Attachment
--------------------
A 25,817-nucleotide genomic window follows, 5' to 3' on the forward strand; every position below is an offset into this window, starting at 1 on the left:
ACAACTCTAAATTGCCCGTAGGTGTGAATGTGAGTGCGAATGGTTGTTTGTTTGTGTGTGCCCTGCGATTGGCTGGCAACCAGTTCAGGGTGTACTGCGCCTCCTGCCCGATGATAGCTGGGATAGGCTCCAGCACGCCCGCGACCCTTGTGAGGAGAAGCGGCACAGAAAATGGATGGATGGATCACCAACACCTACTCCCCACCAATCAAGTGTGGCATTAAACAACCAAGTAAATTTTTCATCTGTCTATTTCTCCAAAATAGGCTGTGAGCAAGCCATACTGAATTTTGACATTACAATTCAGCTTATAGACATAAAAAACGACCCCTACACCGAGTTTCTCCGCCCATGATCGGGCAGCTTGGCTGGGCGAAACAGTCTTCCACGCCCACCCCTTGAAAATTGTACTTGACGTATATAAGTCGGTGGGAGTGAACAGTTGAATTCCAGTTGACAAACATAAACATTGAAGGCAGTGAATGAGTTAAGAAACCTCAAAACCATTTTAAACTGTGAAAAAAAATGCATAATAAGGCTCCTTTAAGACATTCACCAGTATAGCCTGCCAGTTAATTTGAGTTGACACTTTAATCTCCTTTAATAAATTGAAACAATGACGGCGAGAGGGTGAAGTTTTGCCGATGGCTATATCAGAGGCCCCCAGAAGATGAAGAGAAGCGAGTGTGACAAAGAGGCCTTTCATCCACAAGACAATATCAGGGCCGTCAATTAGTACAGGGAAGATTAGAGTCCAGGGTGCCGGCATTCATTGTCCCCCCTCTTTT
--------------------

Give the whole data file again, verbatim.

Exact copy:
A 25,817-nucleotide genomic window follows, 5' to 3' on the forward strand; every position below is an offset into this window, starting at 1 on the left:
ACAACTCTAAATTGCCCGTAGGTGTGAATGTGAGTGCGAATGGTTGTTTGTTTGTGTGTGCCCTGCGATTGGCTGGCAACCAGTTCAGGGTGTACTGCGCCTCCTGCCCGATGATAGCTGGGATAGGCTCCAGCACGCCCGCGACCCTTGTGAGGAGAAGCGGCACAGAAAATGGATGGATGGATCACCAACACCTACTCCCCACCAATCAAGTGTGGCATTAAACAACCAAGTAAATTTTTCATCTGTCTATTTCTCCAAAATAGGCTGTGAGCAAGCCATACTGAATTTTGACATTACAATTCAGCTTATAGACATAAAAAACGACCCCTACACCGAGTTTCTCCGCCCATGATCGGGCAGCTTGGCTGGGCGAAACAGTCTTCCACGCCCACCCCTTGAAAATTGTACTTGACGTATATAAGTCGGTGGGAGTGAACAGTTGAATTCCAGTTGACAAACATAAACATTGAAGGCAGTGAATGAGTTAAGAAACCTCAAAACCATTTTAAACTGTGAAAAAAAATGCATAATAAGGCTCCTTTAAGACATTCACCAGTATAGCCTGCCAGTTAATTTGAGTTGACACTTTAATCTCCTTTAATAAATTGAAACAATGACGGCGAGAGGGTGAAGTTTTGCCGATGGCTATATCAGAGGCCCCCAGAAGATGAAGAGAAGCGAGTGTGACAAAGAGGCCTTTCATCCACAAGACAATATCAGGGCCGTCAATTAGTACAGGGAAGATTAGAGTCCAGGGTGCCGGCATTCATTGTCCCCCCTCTTTT